The film shows Refn’s interpretation of the pretentious L.A. fashion industry. A young and aspiring model called Jesse (Elle Fanning) has just moved to Los Angeles. She is an orphan, very beautiful and impresses everyone she meets with her beauty. She meets make up artist Ruby and two of her rather nasty model friends Sarah and Gigi at a surrealistic dimly lit party. The rest of the plot is immaterial except to show that models will do everything to stay ahead.

Refn’s films seldom contain pleasant characters. There are none in THE NEON DEMON. Who initially appears a kindly soul, Ruby turns out to be another mean person with the ulterior motive of using Jesse for sexual satisfaction. And when Ruby cannot get what she wants, she turns incredibly vicious. Refn does to shy away from gore and violence. Where there is insufficient of these in the story, he more than makes it up in the dream sequences. Jesse has a nightmare of her motel manager (Keanu Reeves in nasty mode) inserting a knife down her throat only to be awakened by him banging at her door wanting to rape her. This unpleasant character is not crucial to the story of Jesse, but is there just for added unpleasantness. But the prized unpleasant segment is the one with necrophilia on full display.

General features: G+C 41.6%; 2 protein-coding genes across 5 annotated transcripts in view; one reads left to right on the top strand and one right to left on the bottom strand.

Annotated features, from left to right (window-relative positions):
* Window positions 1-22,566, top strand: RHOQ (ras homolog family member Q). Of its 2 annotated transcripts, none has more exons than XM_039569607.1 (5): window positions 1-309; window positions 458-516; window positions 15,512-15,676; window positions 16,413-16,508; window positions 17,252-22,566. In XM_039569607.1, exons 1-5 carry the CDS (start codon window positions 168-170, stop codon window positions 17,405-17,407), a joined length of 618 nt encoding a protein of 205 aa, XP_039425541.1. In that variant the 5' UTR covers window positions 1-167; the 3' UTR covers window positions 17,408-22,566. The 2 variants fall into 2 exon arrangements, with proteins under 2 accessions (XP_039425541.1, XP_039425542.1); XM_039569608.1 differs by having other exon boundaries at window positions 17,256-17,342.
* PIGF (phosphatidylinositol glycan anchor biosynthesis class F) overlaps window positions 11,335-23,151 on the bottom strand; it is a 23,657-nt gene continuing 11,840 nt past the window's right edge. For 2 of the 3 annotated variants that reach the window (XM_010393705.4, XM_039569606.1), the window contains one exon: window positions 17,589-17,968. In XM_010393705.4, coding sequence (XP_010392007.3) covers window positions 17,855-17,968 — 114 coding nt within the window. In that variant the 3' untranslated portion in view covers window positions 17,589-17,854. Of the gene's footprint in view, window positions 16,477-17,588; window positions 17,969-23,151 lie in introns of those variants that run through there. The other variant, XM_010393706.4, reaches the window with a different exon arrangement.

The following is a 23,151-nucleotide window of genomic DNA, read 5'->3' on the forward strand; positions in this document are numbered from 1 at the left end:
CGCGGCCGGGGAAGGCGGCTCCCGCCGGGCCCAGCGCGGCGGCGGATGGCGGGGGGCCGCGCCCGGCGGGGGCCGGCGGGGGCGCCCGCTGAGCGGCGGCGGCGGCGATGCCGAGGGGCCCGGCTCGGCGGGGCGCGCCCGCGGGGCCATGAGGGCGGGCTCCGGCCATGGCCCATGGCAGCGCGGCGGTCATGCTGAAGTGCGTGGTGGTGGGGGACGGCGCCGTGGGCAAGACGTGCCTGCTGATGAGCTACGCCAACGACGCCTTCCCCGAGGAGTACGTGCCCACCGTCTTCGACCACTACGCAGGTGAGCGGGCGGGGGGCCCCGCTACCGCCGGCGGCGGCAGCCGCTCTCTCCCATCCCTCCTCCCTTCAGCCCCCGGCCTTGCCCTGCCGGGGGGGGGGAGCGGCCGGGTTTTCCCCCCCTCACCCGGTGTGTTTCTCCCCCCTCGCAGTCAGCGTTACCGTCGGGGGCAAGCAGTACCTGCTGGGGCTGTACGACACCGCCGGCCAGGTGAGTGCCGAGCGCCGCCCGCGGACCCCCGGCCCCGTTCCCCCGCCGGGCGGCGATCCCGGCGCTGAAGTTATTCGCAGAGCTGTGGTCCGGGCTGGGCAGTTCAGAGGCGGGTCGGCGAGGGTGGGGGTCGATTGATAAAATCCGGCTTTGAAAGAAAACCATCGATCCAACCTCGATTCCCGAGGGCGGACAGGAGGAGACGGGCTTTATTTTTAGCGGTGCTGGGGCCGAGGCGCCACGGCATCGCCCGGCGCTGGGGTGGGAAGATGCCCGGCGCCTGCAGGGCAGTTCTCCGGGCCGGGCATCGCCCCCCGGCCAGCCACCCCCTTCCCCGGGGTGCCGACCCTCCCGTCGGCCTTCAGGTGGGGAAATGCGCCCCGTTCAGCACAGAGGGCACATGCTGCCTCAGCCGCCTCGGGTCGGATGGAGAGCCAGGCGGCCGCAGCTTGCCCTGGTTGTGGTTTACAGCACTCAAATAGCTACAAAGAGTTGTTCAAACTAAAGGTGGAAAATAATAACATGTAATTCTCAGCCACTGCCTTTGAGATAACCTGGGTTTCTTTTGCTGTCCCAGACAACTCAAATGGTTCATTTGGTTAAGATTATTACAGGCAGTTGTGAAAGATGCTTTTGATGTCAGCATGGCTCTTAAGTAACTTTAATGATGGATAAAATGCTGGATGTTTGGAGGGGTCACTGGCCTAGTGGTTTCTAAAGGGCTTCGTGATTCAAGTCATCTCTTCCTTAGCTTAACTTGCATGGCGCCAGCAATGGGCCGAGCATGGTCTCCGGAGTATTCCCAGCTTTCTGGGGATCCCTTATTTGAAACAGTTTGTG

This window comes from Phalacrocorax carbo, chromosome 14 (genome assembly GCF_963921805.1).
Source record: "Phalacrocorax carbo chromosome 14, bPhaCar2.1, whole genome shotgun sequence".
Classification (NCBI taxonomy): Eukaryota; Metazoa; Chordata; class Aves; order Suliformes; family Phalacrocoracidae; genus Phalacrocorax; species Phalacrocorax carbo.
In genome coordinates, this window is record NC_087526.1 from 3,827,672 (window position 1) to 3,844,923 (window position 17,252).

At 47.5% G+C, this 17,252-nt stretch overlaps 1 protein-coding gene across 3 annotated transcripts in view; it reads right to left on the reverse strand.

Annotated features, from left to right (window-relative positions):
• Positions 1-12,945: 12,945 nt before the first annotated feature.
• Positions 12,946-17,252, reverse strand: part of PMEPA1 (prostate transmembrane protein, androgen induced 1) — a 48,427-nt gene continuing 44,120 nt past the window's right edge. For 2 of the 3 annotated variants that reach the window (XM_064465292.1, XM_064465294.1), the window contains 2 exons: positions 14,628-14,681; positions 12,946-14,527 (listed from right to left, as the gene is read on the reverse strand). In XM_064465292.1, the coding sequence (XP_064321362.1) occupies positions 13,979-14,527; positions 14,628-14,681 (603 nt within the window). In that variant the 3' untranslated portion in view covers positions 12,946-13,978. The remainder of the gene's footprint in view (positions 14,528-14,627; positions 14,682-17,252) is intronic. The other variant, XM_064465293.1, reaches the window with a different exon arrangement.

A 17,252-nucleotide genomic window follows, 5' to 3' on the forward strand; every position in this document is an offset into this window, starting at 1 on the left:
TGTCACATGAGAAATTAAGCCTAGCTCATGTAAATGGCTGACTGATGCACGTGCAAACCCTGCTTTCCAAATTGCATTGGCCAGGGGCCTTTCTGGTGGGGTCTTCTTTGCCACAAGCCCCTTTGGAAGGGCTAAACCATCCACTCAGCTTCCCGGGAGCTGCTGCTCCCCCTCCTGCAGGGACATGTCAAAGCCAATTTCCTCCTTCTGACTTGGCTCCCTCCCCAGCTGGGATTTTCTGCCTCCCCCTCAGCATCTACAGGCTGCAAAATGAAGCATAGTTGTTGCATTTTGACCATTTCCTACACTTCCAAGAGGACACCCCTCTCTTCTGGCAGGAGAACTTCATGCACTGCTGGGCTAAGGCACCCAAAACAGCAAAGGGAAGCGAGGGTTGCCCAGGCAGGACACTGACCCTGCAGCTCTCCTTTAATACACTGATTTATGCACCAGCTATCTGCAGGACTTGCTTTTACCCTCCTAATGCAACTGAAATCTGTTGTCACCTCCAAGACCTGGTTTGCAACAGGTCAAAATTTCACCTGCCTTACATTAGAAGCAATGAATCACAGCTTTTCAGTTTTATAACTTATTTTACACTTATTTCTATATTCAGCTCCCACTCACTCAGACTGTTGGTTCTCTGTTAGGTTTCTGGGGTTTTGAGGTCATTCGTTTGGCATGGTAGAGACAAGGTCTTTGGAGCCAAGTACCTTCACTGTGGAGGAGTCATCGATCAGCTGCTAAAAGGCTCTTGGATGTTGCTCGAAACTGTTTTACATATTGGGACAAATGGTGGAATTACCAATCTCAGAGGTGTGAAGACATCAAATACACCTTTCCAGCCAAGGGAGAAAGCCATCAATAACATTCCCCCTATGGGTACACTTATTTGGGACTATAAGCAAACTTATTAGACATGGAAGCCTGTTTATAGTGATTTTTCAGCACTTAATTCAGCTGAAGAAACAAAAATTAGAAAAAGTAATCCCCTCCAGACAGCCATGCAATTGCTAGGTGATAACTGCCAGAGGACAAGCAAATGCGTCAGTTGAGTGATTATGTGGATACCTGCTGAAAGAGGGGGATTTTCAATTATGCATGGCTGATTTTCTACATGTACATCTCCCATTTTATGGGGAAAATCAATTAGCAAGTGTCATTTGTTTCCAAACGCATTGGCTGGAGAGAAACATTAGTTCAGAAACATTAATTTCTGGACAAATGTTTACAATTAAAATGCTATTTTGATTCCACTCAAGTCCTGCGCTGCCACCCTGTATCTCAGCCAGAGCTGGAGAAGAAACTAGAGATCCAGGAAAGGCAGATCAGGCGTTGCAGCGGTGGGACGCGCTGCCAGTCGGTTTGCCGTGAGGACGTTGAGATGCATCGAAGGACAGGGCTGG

Ref does not seem to care what audiences think of his work. With that attitude, Refn can come up with a few mighty fine films – the best of these being his PUSHER trilogy, which are all cutting edge, exciting and relevant. THE NEON DEMON is his most surreal film, reality turning into a nightmare with models morphing into flesh eating vampires in a world lit by neon and fluorescent lights where the sun seldom shines. Needless to say, THE NEON DEMON is not a film for everyone, but it is not without its merits, strange as they may come.

 

 

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Happy Birthday: Elle Fanning

ellefanning.jpgHappy Birthday actor Elle Fanning

Born: Mary Elle Fanning
April 9, 1998 in Conyers, Georgia, USA

Read reviews of the best of the actor:

SomewhereSomewhere
dir. Sofia Coppola
Stars:
Stephen Dorff
Elle Fanning

super 8SUPER 8
dir. J.J. Abrams
Stars:
Elle Fanning
Amanda Michalka,

Astro Boy Movie PosterAstro Boy
dir. David Bowers
Stars:
Freddie Highmore
Cage
Kristen Bell

MOVIE POSTERWE BOUGHT A ZOO
dir. Cameron Crowe
Stars:
Matt Damon
Scarlett Johansson

Benjamin ButtonThe Curious Case of Benjamin Button
dir. David Fincher
Starring
Brad Pitt
Cate Blanchett

RESERVATION ROADReservation Road
2007
dir. Terry George
Cast
Joaquin Phoenix
Fanning

MOVIE POSTERGINGER & ROSA
2013
dir. Sally Potter
Stars:
Elle Fanning
Alice Englert

MOVIE POSTERDEJA VU
2006
dir. Tony Scott
Stars:
Denzel Washington
Paula Patton

MOVIE POSTERBABEL
2006
dir. Alejandro Gonzalez Inarritu
Stars:
Brad Pitt
Cate Blanchett

MOVIE POSTERMALEFICENT
2014
dir. Robert Stromberg
Stars:
Angelina Jolie
Elle Fanning